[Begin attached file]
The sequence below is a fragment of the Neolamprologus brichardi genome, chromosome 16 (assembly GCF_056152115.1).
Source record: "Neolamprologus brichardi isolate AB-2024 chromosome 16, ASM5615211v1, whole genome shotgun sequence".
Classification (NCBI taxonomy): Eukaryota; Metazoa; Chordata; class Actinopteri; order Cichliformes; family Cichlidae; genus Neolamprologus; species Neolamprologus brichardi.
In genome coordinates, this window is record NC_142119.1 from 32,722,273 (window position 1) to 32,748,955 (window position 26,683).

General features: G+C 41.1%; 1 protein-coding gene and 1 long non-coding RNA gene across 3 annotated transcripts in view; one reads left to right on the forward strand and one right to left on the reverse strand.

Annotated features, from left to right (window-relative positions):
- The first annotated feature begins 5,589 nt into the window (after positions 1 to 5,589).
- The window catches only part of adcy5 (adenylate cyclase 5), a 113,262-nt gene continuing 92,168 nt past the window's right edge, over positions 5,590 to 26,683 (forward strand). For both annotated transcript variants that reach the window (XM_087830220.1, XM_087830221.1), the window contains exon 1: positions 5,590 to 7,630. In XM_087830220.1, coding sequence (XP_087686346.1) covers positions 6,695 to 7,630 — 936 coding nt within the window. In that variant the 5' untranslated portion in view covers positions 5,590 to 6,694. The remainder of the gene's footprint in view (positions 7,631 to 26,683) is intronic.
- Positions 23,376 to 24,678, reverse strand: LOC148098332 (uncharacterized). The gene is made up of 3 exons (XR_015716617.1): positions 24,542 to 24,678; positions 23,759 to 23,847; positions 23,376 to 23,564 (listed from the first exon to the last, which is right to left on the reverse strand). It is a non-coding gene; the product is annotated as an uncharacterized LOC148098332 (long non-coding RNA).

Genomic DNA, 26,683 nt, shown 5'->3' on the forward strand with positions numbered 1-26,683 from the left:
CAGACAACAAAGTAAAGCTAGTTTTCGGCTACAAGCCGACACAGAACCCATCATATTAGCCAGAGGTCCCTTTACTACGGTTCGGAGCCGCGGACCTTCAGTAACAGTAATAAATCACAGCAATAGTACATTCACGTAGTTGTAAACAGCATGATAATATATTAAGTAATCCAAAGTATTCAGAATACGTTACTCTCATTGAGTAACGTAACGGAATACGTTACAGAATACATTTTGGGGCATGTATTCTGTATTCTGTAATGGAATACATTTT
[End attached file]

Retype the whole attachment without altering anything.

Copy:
The sequence below is a fragment of the Neolamprologus brichardi genome, chromosome 16 (assembly GCF_056152115.1).
Source record: "Neolamprologus brichardi isolate AB-2024 chromosome 16, ASM5615211v1, whole genome shotgun sequence".
Classification (NCBI taxonomy): Eukaryota; Metazoa; Chordata; class Actinopteri; order Cichliformes; family Cichlidae; genus Neolamprologus; species Neolamprologus brichardi.
In genome coordinates, this window is record NC_142119.1 from 32,722,273 (window position 1) to 32,748,955 (window position 26,683).

General features: G+C 41.1%; 1 protein-coding gene and 1 long non-coding RNA gene across 3 annotated transcripts in view; one reads left to right on the forward strand and one right to left on the reverse strand.

Annotated features, from left to right (window-relative positions):
- The first annotated feature begins 5,589 nt into the window (after positions 1 to 5,589).
- The window catches only part of adcy5 (adenylate cyclase 5), a 113,262-nt gene continuing 92,168 nt past the window's right edge, over positions 5,590 to 26,683 (forward strand). For both annotated transcript variants that reach the window (XM_087830220.1, XM_087830221.1), the window contains exon 1: positions 5,590 to 7,630. In XM_087830220.1, coding sequence (XP_087686346.1) covers positions 6,695 to 7,630 — 936 coding nt within the window. In that variant the 5' untranslated portion in view covers positions 5,590 to 6,694. The remainder of the gene's footprint in view (positions 7,631 to 26,683) is intronic.
- Positions 23,376 to 24,678, reverse strand: LOC148098332 (uncharacterized). The gene is made up of 3 exons (XR_015716617.1): positions 24,542 to 24,678; positions 23,759 to 23,847; positions 23,376 to 23,564 (listed from the first exon to the last, which is right to left on the reverse strand). It is a non-coding gene; the product is annotated as an uncharacterized LOC148098332 (long non-coding RNA).

Genomic DNA, 26,683 nt, shown 5'->3' on the forward strand with positions numbered 1-26,683 from the left:
CAGACAACAAAGTAAAGCTAGTTTTCGGCTACAAGCCGACACAGAACCCATCATATTAGCCAGAGGTCCCTTTACTACGGTTCGGAGCCGCGGACCTTCAGTAACAGTAATAAATCACAGCAATAGTACATTCACGTAGTTGTAAACAGCATGATAATATATTAAGTAATCCAAAGTATTCAGAATACGTTACTCTCATTGAGTAACGTAACGGAATACGTTACAGAATACATTTTGGGGCATGTATTCTGTATTCTGTAATGGAATACATTTT